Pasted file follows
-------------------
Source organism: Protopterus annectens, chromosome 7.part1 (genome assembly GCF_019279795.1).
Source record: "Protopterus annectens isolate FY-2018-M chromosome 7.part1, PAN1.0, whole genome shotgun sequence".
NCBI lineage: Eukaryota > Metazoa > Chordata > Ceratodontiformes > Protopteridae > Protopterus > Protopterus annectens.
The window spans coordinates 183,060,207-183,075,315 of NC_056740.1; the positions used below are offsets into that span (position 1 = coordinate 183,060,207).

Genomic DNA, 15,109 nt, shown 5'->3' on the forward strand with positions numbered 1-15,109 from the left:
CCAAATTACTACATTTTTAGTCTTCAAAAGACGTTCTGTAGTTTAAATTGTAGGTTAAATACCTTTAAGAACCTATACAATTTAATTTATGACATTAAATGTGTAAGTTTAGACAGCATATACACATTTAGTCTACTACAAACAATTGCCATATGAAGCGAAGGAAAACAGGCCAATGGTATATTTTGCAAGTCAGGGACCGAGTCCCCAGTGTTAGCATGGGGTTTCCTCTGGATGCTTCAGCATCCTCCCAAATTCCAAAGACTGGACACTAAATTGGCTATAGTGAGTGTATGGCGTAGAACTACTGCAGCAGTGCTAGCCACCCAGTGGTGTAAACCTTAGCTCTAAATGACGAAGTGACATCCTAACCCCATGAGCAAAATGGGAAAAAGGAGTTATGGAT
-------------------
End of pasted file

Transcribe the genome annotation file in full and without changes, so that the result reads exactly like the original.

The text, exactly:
Source organism: Protopterus annectens, chromosome 7.part1 (genome assembly GCF_019279795.1).
Source record: "Protopterus annectens isolate FY-2018-M chromosome 7.part1, PAN1.0, whole genome shotgun sequence".
NCBI lineage: Eukaryota > Metazoa > Chordata > Ceratodontiformes > Protopteridae > Protopterus > Protopterus annectens.
The window spans coordinates 183,060,207-183,075,315 of NC_056740.1; the positions used below are offsets into that span (position 1 = coordinate 183,060,207).

Genomic DNA, 15,109 nt, shown 5'->3' on the forward strand with positions numbered 1-15,109 from the left:
CCAAATTACTACATTTTTAGTCTTCAAAAGACGTTCTGTAGTTTAAATTGTAGGTTAAATACCTTTAAGAACCTATACAATTTAATTTATGACATTAAATGTGTAAGTTTAGACAGCATATACACATTTAGTCTACTACAAACAATTGCCATATGAAGCGAAGGAAAACAGGCCAATGGTATATTTTGCAAGTCAGGGACCGAGTCCCCAGTGTTAGCATGGGGTTTCCTCTGGATGCTTCAGCATCCTCCCAAATTCCAAAGACTGGACACTAAATTGGCTATAGTGAGTGTATGGCGTAGAACTACTGCAGCAGTGCTAGCCACCCAGTGGTGTAAACCTTAGCTCTAAATGACGAAGTGACATCCTAACCCCATGAGCAAAATGGGAAAAAGGAGTTATGGAT